Chiang Mai, Thailand
On my arrival to Thailand, I started with a plan to learn about a regional Thai food, but only when I was done--and moved on to Cambodia!--did I realize how little I was able to experience (eat!) and understand in Thailand.
Let me back up. We were in Thailand for almost two weeks, a week in Bangkok and then five days in the northern city of Chiang Mai. It's fair to say that every superlative dished out about Thai food in Thailand is true. We ate for almost two weeks and didn't once have a bad meal. As friends and guide books advised, we ate plenty of delicious street food. But restaurants were tasty too.
The internet has many Thai food blogs filled with photos and information about the street food of Bangkok. I didn't want to repeat this--and frankly the best of those blogs are by Thais or foreigners who have spent years in Thailand, thus better than anything I could attempt. Instead I wanted to look more in-depth into one Thai food.
In our second week, we flew to Chiang Mai in northwest Thailand. Most of the dishes in Thai restaurants around the world are from the central or southern regions near Bangkok, the red and green curries with coconut milk, for example. However, my Fodors guide told me that green papaya salad, a favorite of mine served in almost all Thai restaurants around the world, is originally from northern Thailand. So I was excited to taste and learn more about this regional specialty.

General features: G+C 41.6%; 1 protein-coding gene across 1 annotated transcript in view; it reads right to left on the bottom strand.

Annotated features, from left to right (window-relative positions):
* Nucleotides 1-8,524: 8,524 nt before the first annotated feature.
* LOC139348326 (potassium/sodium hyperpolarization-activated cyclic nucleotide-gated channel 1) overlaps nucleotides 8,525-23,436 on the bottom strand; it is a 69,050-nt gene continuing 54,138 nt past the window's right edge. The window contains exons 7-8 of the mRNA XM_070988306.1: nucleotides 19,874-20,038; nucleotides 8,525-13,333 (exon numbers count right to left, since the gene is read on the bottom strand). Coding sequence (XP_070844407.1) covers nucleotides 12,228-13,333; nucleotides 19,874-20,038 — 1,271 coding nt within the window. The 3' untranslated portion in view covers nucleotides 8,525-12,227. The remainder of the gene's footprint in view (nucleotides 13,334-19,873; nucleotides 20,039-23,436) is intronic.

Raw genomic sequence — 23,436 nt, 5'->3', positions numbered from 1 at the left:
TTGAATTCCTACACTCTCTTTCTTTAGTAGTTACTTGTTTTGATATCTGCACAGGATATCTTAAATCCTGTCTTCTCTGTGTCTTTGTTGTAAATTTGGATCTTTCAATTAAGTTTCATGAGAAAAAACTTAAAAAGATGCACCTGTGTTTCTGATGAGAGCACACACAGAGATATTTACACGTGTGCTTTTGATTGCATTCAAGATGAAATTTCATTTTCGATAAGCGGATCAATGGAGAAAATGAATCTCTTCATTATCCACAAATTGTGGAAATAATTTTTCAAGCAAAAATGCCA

I was excited when we arrived to Chiang Mai to see a street cart in a night market near our hotel serving over seven variations of papaya salad.
The next day I took an excellent cooking class, where one of the dishes I prepared was a simple green papaya salad. Instructor Sue showed me the technique of using palm sugar to mash the garlic and chili peppers.
In other words, if I wanted to find the authentic roots of papaya salad, I really needed to go to Laos! Unfortunately, Joseph and I had had to make the choice between going southeast to Cambodia or northeast to Laos on our way from Thailand to Vietnam. We chose to go to Cambodia and the ancient temples of Angkor Wat near Siem Reap. Sadly, this meant no Laotian food in Laos for us.
Laotian food bloggers report that the differences between Thai papaya salad and the Laotian original (called tam som or tum maak houng) come down to the use of lime juice (often less), peanuts (some say they're included, some say none), palm sugar (some use it, some don't), fish sauce (more of the stinkier Lao version!), and shrimp paste or Lao freshwater fish paste called padaek (yes and yes!)
It appears that like many Southeast Asian foods, there are many variations of Laotian green papaya salad depending on individual tastes. And once again, one of the variants in Laos is the inclusion or absence of the funky fermented fish paste!
Honestly, though, I wouldn't know the full wonder of authentic Laotian papaya salad because we didn't go to Laos.
That's the thing about traveling and learning, the more you know, the more you realize there is yet to see, experience, and learn.
Laos, the first stop on our next Southeast Asia tour!